Brannock McCarten talks Bluegrass and Inspiration

Brannock McCarten talks Growing Up in Bluegrass + Who Really Inspires Him

 

By: Shelby C. Berry

Rooted in tradition, bluegrass music is often stereotyped as backwoods pickin’ music that only your grandparents would listen to. But the Father of Bluegrass Bill Monroe created something individual all those years ago that would adapt to a growing audience. Artists like Alison Krauss, Ralph Stanley, and Nickel Creek approached their music in creative ways, being individual in their craft while keeping their roots and familial feel of the bluegrass they love.
Our world has changed and, along with it, the music changed. Yet, even with new generations, bluegrass inspires young artists like Brannock McCarten, a 13-year-old banjo player with dreams of playing like Bill Monroe. After hearing his first bluegrass song almost seven years ago, Brannock knew bluegrass was what he was meant to do.

 

 

“The first song I ever heard was Blue Moon of Kentucky by Bill Monroe,” said Brannock. “The music had a really beautiful sound, and the harmonies and banjo playing sounded really cool together. So, of course, I got into the banjo.” After playing the banjo for about two years, Brannock performed at a birthday party, and for the first time, felt at home in his music.

Brannock met many kids over the years and realizes there is much talent out there. “But I like to make myself different from other young musicians by combining different styles, especially melodic ones, into songs,” said Brannock. “I’ve been trying some ragtime and classical banjo as well, which I haven’t heard played too much from other young musicians.” He wants to be known for his style and his diverse playing.

Brannock formed a band called Kentucky Borderline.

Brannock McCarten Bluegrass StandardGathering for a festival in Kentucky under the direction of Gary Brewer, Ashlyn Smith and Mackenzie Bell on mandolin and bass joined the band. Ashlyn got her start performing with Grammy award-winning Rhonda Vincent in the Ryman Auditorium. The band plans to record an album in Nashville this summer.

Ashlyn’s grandfather Larry Smith, president of Tomorrow’s Bluegrass Stars (TBS) invited Brannock to join TBS after hearing him play a Monday jam in a coffee shop.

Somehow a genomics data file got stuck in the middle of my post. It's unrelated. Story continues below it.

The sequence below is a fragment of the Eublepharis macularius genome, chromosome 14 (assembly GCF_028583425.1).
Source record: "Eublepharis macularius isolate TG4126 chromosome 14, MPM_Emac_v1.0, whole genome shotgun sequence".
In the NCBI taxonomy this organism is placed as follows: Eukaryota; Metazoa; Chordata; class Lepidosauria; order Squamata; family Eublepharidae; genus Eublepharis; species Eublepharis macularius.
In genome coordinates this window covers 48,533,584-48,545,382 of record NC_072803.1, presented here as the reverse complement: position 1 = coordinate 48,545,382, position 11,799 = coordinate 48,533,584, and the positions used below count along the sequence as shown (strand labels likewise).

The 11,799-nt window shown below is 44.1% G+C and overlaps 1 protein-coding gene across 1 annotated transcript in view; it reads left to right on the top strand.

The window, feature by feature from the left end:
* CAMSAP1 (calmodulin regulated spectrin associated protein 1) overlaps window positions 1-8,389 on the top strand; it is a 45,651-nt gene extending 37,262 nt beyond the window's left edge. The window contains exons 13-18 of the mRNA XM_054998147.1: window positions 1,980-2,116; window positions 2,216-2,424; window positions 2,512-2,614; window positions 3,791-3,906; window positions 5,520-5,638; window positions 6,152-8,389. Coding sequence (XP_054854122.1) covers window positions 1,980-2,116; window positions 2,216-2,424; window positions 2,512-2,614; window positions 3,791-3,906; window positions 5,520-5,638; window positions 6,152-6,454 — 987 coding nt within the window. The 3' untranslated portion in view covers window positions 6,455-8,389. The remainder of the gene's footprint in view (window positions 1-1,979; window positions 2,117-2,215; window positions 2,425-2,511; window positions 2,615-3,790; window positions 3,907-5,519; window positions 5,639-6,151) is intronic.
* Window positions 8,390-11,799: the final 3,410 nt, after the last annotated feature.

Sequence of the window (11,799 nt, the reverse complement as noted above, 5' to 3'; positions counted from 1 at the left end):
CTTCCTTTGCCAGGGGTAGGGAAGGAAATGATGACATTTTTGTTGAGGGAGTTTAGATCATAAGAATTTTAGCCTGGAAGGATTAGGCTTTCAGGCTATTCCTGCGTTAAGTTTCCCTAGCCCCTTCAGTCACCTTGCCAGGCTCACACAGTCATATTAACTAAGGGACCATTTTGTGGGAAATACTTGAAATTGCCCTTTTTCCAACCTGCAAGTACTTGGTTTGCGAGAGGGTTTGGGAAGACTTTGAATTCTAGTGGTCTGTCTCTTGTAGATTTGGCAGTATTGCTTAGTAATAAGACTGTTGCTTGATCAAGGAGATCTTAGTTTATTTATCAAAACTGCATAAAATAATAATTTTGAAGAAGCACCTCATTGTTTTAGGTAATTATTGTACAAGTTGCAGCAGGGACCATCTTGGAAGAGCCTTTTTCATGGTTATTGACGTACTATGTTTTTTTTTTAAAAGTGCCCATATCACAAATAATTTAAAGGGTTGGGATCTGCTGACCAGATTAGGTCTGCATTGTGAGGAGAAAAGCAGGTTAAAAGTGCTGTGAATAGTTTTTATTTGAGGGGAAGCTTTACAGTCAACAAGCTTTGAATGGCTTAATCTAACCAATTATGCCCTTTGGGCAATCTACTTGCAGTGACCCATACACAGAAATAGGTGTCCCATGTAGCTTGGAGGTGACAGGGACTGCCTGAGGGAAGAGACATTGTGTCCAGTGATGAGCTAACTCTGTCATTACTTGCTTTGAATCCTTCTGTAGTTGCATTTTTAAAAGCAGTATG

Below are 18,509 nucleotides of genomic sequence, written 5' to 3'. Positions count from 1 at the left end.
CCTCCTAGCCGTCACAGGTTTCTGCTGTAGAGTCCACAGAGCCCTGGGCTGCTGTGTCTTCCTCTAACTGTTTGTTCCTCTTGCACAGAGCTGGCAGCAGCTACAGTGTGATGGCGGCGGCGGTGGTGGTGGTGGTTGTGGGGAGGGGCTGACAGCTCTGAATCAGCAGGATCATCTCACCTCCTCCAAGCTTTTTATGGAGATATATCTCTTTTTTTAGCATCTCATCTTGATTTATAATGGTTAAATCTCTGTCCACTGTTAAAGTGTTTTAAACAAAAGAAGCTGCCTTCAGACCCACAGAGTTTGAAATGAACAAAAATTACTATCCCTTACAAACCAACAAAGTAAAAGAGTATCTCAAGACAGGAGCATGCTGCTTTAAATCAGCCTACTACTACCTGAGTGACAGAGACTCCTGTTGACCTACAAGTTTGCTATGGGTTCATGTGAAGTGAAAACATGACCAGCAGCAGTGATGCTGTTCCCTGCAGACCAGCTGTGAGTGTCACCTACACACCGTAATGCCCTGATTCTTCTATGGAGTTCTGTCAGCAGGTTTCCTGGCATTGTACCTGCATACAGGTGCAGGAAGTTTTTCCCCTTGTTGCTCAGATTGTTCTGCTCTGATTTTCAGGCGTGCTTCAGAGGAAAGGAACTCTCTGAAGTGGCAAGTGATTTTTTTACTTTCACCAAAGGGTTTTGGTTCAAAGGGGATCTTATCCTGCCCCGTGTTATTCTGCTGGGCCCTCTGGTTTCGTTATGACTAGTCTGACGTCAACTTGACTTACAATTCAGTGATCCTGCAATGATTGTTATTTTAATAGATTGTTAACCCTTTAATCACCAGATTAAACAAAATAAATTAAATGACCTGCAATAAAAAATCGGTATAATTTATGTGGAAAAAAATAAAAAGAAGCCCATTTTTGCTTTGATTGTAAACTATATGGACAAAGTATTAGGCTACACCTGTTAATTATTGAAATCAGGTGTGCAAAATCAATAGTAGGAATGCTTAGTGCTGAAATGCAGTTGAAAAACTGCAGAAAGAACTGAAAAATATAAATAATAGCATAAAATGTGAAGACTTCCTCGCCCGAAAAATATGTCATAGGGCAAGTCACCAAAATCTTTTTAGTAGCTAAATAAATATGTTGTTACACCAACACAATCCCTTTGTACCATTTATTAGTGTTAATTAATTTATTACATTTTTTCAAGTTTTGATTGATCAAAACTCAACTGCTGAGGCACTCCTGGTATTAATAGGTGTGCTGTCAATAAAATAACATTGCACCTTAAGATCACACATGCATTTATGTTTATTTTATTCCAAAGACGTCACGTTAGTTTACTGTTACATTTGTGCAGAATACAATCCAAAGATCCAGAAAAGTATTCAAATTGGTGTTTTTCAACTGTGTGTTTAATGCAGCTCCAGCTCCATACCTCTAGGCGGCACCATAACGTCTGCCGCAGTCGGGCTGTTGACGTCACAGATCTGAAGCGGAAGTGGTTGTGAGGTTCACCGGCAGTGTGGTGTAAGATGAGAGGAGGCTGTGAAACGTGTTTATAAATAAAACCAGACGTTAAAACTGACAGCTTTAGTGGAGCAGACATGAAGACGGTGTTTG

“He is a great banjo player, and he has helped me a lot with how I play,” said Brannock. “He has even helped me learn how to play new songs and encouraged me with my timing along the way.”

Here’s more from The Bluegrass Standard (BGS) chat with Brannock McCarten (BM).

BGS: What is your favorite part of playing bluegrass?

BM: I really like the instruments, specifically. The way the banjo, mandolin, guitar, and dobro play well together and sound nice when they are played.

 

BGS: Who are your biggest influences in your music?

BM: Earl Scruggs and JD Crowe. They are both big influences for me, and I really like their style of playing.

 

BGS: Do you have any other genres of music that you enjoy but don’t really play? Any favorite artists?

BM: Outside of bluegrass music, I really enjoy rock music. Queen would have to be my favorite!

 

BGS: What is your dream brand to partner with for your music?

BM: I would love to partner with Deering Banjos. I love their banjos and play one right now actually!

 

BGS: What do you think makes a great bluegrass concert?

BM: I feel like the band has to be engaged with the audience, and the songs have to be energetic to make them feel excited. With a good variety of songs, some slow, some energetic, and some instrumental, you can create an experience that is memorable.

 

BGS: If you could fulfill a dream of playing with any other musician, who would you choose?

BM: I would have to say JD Crowe because I really like a lot of the playing that he does. He has been a big inspiration for me.

 

To keep up with Brannock and his band Kentucky Borderline, follow him on YouTube at Banjo Brannock, Facebook at Kentucky Borderline, and Instagram at @kentuckyborderline.

 

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